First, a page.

I’m expecting that to begin the year Brown will be a starting guard next to Davis but it wouldn’t shock me if he ends up moving to a 6th man role. No matter what though Washington needs to try to keep one of Davis or Brown on the floor at all times which puts the floor on playing time at probably about 27 minutes per game. I’m anticipating somewhat of a hybrid season for Brown as he’ll need to provide more of a scoring punch than he did at Arizona but also won’t need to carry the offense completely by himself like he did for Seattle.
Per Game Projections: 9.8 points, 4.2 rebounds, 3.1 assists, 42.5% FG, 32.4% 3pt, 78.9% FT
6’4, 175 lbs- 3rd year Sophomore- Transfer from TCU
2020-21 Per Game Stats: 5.8 pts, 2.0 reb, 1.9 ast, 0.7 stl, 38.9% FG, 30.4% 3pt, 72.5% FT
Early in his high school career it looked like P.J Fuller was going to be the next in the long line of star guards from the Seattle area. He bounced around from high school to high school but won wherever he went. Washington seemed fated to land Fuller but then he transferred to Findlay Prep out of state for his senior year. Fuller had a family friend connection with one of TCU’s assistant coaches and he wound up heading to Fort Worth instead as a 4-star combo guard.
Things were rocky from the get go for Fuller at TCU as he struggled mightily as a true freshman shooting just 25% from the 3-pt line while starting 8 games. In year 2 Fuller’s playing time increased as he averaged an extra 3 minutes per game and started 10 additional games but his stats were nearly identical. He averaged 0.1 more points, 0.2 more rebounds and the same number of assists on slightly better shooting percentages.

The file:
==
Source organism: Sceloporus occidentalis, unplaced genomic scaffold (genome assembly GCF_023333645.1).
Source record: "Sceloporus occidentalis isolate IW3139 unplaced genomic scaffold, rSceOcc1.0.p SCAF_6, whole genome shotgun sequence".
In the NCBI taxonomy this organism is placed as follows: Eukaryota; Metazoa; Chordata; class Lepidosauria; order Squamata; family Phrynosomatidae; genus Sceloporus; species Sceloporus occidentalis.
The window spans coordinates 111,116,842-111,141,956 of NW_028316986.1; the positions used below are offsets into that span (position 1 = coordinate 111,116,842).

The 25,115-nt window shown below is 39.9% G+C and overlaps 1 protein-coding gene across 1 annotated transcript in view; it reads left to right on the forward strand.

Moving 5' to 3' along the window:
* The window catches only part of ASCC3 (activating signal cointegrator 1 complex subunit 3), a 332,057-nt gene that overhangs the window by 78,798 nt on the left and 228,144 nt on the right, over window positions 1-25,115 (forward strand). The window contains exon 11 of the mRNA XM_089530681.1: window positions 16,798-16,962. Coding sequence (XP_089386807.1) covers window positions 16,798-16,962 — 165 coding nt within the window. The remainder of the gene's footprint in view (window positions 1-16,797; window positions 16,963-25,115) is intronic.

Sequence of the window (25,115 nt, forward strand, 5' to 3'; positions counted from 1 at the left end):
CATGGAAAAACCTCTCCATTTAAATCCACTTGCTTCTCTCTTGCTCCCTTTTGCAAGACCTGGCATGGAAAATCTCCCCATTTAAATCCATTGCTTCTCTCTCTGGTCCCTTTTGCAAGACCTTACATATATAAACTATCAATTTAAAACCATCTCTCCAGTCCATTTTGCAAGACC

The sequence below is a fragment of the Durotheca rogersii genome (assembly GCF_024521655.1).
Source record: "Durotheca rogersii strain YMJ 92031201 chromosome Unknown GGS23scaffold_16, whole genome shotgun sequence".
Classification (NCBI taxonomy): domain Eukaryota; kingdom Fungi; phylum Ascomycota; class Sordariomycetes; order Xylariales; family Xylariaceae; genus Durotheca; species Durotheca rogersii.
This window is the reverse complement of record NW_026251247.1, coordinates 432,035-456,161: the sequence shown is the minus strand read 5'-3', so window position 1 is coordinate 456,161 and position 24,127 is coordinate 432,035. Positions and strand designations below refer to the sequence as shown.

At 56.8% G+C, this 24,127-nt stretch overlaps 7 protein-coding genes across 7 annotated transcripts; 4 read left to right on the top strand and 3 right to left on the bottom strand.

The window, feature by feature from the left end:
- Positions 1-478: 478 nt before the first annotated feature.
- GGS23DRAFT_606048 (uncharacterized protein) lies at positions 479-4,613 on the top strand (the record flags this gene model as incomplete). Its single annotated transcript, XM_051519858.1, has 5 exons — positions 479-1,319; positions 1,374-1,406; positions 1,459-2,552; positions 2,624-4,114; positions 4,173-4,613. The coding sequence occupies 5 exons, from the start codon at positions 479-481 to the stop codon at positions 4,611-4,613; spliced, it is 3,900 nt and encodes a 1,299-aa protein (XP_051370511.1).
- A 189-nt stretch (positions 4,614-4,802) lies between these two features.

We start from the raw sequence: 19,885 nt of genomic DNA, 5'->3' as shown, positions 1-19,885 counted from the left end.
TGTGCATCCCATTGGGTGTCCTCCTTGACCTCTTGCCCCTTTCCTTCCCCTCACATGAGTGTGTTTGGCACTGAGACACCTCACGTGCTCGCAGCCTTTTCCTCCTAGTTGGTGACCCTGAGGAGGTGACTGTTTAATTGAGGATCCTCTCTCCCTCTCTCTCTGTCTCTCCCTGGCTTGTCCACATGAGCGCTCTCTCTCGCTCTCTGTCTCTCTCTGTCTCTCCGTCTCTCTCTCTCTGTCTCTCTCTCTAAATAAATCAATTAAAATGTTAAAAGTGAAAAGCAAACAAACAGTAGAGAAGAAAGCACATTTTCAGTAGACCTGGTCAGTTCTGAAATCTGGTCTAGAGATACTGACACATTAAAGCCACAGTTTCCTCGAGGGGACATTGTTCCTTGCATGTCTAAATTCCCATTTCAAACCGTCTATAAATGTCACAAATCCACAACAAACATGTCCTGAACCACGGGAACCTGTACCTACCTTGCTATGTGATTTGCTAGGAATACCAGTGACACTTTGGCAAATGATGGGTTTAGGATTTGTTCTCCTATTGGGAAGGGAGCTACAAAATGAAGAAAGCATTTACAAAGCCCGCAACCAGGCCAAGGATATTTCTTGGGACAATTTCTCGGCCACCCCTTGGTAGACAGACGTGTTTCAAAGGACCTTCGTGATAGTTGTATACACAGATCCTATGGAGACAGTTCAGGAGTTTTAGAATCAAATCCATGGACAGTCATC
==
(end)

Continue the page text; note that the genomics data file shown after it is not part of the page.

TCU collapsed down the stretch winning just 3 of their final 15 games and Fuller announced in May that he was transferring back home to Washington. It took a while for that to come to fruition though as the team only officially announced his transfer last week as he presumably had some final classes that needed to get taken care of for his eligibility.
It’s tempting to think of Fuller as a potential lead guard at 6’4 but he gave no indication during his time at TCU that he is going to be a distributor. For his career Fuller has 86 assists and 108 turnovers. In 57 total games. Last year Fuller only had more than 3 assists in a game once (4 versus Texas A&M). He’s just not a point guard so he has to be playing with either Terrell Brown or Daejon Davis at the same time in order to put out a functional offense.
Okay so we’ve established that Fuller doesn’t normally operate as a primary ball handler and distributor so what offensive tendencies did he have at TCU? 45% of Fuller’s shot attempts last season came as a spot up shooter. That wasn’t great for his efficiency given that PJ shot just 29% on 3-pt spot up attempts and 44% on midrange jumpers. While it would be better to see Fuller have more opportunities at the basket, he’s a shooting guard who struggles to shoot the ball. You’re not going to see any time on the floor if you don’t at least try to keep the defense honest.
Fuller’s next most common play type were transition opportunities and while his turnover rate was higher than you’d like at 25% he at least shot 54% from the floor and got to the free throw line 18% of the time by attacking the basket. Unfortunately on 28 possessions last year running the pick and roll or attacking in isolation PJ shot just 38% and turned the ball over on 25% of those possessions. If it’s not in transition it’s really hard to find places where Fuller has been able to be successful on the offensive end of the floor.